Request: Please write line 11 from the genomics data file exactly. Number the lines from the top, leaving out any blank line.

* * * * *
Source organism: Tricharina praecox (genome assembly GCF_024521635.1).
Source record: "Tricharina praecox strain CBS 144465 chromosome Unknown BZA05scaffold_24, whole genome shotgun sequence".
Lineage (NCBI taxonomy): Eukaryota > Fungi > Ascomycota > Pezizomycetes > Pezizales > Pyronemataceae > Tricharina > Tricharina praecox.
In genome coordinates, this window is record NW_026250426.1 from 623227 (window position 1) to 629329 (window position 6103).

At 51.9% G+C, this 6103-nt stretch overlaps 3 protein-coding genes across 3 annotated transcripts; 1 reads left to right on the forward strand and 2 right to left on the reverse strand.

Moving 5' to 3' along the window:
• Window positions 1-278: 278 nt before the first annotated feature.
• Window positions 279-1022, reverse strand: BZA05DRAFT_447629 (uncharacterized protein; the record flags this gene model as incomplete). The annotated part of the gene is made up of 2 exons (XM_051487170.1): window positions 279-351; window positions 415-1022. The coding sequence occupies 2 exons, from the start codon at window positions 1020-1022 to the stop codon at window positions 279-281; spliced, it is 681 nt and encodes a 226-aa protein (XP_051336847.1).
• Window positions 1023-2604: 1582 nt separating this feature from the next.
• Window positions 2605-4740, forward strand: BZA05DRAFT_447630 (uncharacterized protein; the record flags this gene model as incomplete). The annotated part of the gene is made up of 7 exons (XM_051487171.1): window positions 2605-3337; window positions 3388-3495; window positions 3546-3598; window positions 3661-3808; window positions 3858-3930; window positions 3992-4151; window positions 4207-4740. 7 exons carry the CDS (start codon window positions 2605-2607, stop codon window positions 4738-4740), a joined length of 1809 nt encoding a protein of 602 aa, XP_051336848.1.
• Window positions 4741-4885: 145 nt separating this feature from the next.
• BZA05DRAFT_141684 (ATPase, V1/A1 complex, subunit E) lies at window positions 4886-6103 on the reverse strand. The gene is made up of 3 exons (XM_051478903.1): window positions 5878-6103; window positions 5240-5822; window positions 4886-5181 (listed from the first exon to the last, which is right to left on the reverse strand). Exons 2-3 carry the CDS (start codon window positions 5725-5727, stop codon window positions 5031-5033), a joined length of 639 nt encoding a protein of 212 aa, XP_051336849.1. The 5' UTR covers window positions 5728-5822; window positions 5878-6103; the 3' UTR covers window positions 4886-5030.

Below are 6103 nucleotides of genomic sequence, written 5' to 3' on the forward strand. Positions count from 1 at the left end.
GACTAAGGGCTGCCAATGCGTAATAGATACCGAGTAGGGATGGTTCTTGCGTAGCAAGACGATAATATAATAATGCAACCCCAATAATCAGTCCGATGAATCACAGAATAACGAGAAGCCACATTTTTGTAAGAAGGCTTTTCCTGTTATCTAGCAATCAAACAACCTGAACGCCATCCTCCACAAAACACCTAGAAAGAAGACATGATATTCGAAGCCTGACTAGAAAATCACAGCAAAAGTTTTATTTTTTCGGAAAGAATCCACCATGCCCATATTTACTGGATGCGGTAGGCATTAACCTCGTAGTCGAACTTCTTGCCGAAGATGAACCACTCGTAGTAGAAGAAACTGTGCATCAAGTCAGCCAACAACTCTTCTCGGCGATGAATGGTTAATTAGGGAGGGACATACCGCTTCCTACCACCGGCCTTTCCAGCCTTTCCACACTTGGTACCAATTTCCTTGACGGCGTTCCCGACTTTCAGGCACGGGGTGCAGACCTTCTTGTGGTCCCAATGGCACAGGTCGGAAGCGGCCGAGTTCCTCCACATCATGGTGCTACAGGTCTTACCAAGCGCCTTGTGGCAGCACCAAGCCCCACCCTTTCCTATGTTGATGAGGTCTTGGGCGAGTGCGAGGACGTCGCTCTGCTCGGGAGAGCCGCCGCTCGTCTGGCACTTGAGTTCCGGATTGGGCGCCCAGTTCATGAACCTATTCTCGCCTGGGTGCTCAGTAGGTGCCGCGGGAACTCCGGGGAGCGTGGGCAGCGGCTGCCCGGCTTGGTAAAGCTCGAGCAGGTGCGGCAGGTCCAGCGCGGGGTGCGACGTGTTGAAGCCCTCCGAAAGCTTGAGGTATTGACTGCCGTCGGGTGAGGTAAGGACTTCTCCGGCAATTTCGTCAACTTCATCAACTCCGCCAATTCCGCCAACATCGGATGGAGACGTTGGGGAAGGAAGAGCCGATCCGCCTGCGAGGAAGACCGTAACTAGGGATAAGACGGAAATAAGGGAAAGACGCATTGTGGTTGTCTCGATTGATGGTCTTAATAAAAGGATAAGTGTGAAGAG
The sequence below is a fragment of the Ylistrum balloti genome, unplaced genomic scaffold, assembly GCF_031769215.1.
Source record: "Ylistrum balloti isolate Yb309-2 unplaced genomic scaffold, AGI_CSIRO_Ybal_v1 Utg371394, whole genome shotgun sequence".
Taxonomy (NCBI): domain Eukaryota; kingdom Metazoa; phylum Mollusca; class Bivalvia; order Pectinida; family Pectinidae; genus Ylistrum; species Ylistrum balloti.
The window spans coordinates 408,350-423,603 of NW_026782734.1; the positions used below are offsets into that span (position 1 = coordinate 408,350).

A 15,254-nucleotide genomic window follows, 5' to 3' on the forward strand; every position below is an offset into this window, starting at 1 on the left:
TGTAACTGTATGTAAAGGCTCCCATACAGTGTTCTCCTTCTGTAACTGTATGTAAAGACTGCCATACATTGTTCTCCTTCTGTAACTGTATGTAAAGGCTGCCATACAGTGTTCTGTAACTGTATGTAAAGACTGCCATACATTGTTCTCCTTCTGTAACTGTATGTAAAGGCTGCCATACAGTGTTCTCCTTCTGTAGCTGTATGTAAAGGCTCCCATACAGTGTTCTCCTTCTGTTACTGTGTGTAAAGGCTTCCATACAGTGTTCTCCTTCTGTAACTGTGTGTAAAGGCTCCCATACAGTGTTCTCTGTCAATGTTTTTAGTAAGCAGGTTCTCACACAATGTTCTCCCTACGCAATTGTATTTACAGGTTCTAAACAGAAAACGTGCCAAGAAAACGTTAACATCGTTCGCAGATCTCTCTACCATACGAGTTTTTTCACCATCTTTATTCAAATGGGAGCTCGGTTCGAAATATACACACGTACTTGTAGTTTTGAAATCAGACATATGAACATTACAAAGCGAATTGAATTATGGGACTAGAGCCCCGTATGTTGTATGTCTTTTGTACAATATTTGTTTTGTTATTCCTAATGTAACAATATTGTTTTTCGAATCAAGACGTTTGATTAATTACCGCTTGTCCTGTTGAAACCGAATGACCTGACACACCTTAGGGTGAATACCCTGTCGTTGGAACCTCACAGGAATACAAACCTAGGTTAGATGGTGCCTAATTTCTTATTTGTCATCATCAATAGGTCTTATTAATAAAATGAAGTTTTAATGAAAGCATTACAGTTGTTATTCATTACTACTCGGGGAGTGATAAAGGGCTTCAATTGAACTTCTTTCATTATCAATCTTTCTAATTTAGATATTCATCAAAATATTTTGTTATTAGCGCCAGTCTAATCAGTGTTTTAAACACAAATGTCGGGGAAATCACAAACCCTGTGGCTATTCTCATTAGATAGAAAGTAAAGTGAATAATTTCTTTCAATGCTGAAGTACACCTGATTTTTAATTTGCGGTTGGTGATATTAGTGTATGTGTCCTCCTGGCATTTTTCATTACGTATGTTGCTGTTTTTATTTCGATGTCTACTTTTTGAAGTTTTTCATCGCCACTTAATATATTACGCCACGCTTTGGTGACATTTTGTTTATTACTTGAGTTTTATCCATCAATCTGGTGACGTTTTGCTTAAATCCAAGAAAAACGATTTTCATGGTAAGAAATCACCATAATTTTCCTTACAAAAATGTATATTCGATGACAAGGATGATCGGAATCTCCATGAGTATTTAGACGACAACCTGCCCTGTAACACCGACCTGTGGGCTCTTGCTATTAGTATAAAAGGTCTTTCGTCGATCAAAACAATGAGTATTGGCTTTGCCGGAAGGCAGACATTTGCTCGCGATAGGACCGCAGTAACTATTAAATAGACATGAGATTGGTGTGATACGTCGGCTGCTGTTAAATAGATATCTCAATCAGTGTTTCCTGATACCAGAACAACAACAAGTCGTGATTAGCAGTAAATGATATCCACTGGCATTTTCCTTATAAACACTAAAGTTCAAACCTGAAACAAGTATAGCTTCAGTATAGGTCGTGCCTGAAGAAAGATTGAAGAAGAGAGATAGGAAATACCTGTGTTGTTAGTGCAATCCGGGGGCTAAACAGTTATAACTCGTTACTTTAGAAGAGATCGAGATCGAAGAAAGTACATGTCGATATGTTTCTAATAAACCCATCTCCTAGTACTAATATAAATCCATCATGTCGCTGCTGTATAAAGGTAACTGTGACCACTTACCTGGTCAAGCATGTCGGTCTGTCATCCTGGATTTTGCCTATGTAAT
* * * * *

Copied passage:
• Window positions 4741-4885: 145 nt separating this feature from the next.